Clearly we cannot ban trophy hunting overseas, and it is not our place to do so. But we could reduce demand for it, writes Zac Goldsmith for Politics Home:
Global nature is in crisis. We have just had sight of the most comprehensive-ever assessment of the state of nature, the IPBES report, and it makes for truly grim reading. A full 25% of all animal and plant species in the world are at risk of extinction.
It is an environmental tragedy, but it is also a threat to humanity on at least the same scale as climate change, and we urgently need to act.
Clearly trophy hunting isn’t the main cause of this disaster – but it matters. It matters because it shows in the plainest possible way how we have failed to put a meaningful value on the natural world.
Morally, trophy hunting horrifies the vast majority of the British public. It is depressing if the best we think we can do for beautiful and endangered creatures like lions, elephants and rhinos is for wealthy Westerners to pay thousands of pounds to shoot them. And when we see horrific stories like that of the shooting of Cecil the Lion in Zimbabwe in 2015 or of hunters posing gleefully next to their kills, most of us are repulsed.
But we can’t make policy on emotion alone. There are conservation arguments that have to be considered too, and we should acknowledge that some conservation experts support trophy hunting as a means of generating money for conservation. So it is important those claims are examined.
The argument is that hunting fees can be spent on preserving vital animal habitats that could otherwise be lost to agriculture or investing in local communities. But whilst I have no doubt that there are examples of better practice along these lines, there is plenty of evidence that these are the exception,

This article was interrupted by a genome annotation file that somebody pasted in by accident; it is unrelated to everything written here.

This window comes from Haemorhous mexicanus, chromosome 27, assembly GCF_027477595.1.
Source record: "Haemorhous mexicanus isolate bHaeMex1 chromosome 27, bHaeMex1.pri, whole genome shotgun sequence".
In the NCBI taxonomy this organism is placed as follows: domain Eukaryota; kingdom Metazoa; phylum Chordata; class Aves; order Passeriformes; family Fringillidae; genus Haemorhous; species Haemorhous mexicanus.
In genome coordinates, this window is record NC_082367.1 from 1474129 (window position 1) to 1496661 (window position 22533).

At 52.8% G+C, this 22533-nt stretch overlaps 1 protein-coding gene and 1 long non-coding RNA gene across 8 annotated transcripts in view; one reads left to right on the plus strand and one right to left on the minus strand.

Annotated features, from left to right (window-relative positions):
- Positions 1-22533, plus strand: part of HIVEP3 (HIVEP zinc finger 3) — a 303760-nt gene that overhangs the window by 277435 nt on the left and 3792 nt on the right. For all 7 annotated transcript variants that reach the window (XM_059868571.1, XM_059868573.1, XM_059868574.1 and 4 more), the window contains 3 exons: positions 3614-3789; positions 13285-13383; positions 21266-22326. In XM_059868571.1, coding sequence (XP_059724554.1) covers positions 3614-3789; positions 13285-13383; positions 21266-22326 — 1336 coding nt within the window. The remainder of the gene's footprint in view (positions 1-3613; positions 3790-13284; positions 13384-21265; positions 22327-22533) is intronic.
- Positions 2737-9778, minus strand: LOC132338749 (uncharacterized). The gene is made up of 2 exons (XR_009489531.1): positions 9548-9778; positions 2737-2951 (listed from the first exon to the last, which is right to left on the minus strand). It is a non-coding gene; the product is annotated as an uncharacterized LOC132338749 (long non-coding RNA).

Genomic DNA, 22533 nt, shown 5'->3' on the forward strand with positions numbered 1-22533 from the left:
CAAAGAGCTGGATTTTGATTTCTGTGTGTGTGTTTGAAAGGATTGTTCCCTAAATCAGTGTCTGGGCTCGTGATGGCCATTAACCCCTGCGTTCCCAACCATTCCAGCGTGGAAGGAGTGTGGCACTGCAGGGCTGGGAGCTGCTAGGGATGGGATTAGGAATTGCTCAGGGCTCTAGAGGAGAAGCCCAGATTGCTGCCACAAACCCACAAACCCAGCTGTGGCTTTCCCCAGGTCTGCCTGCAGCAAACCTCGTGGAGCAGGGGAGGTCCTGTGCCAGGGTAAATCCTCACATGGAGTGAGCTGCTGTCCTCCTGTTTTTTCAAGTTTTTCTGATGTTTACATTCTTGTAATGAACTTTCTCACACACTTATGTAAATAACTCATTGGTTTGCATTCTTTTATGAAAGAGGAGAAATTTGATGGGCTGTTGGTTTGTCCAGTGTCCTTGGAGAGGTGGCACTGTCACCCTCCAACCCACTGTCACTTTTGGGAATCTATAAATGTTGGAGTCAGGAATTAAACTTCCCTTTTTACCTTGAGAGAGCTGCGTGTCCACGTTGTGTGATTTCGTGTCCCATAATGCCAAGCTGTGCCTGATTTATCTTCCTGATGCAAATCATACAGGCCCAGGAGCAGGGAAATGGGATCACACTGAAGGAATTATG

I have been struck by the way that pro-conservation arguments for trophy hunting are phrased. Trophy hunting is ok if it’s properly regulated, if the fees go to local communities, if it’s sustainable. It is an argument for something that just doesn’t exist on a wide scale.
In fact there is very little widespread evidence that money from trophy hunting is genuinely reinvested in protecting habitats or helping local communities. And there is much evidence that the opportunities in tourism are far greater. It is estimated, for example, that an elephant is worth 76 times more alive than dead.
Nor is there any doubt that the legal hunting trade is often used as a cover for the illegal trade in animal products, against which the UK has taken such a strong stance. After all, we banned the legal ivory trade in the UK precisely because it was incentivising the illegal trade.
The conservation argument has also come under intense scrutiny. One report produced for the IUCN tells us that 40% of the big game hunting zones in Zambia, and 72% in Tanzania, are now classified as “depleted”, because the big game has been hunted out of these areas.
In addition, hunters invariably prize rare species, meaning that the most endangered species are disproportionately targeted. And of course they prize the biggest and most impressive of those animals, such as the elephants with the largest tusks, meaning that trophy hunting also risks weakening the gene pool.
Finally, there is the practice of canned hunting, in which animals are bred to be hunted and shot like fish in a bowl. It is not reflective of all trophy hunting, but it is on the increase, especially with lion farms in South Africa. As well as the ethical horror of breeding animals just to shoot them, these farms supply the trade in lion bones, which in turn fuels the illegal trade in these products.
Clearly we cannot ban trophy hunting overseas, and it is not our place to do so. But we could reduce demand for it. Australia and France have banned the import of lion trophies, and the Netherlands has gone further and banned trophies from several threatened species.
Ministers have said they want to “be cautious” because there is a genuine debate on the issue. That is understandable. But surely the cautious thing to do is to introduce a ban, or at least a moratorium now on trophy imports from those species that are listed as threatened or endangered, until the evidence is clearer.
I understand that if we are to truly take a lead in this area and stop trophy hunting, we need to offer something better. At present, we spend a tiny fraction of our aid money on the natural world as a means of alleviating base poverty – that has to change. We need to raise our ambition for the natural world. By placing a higher value on animals alive rather than dead, we will begin to turn back the tide of extinction.
Zac Goldsmith is Conservative MP for Richmond Park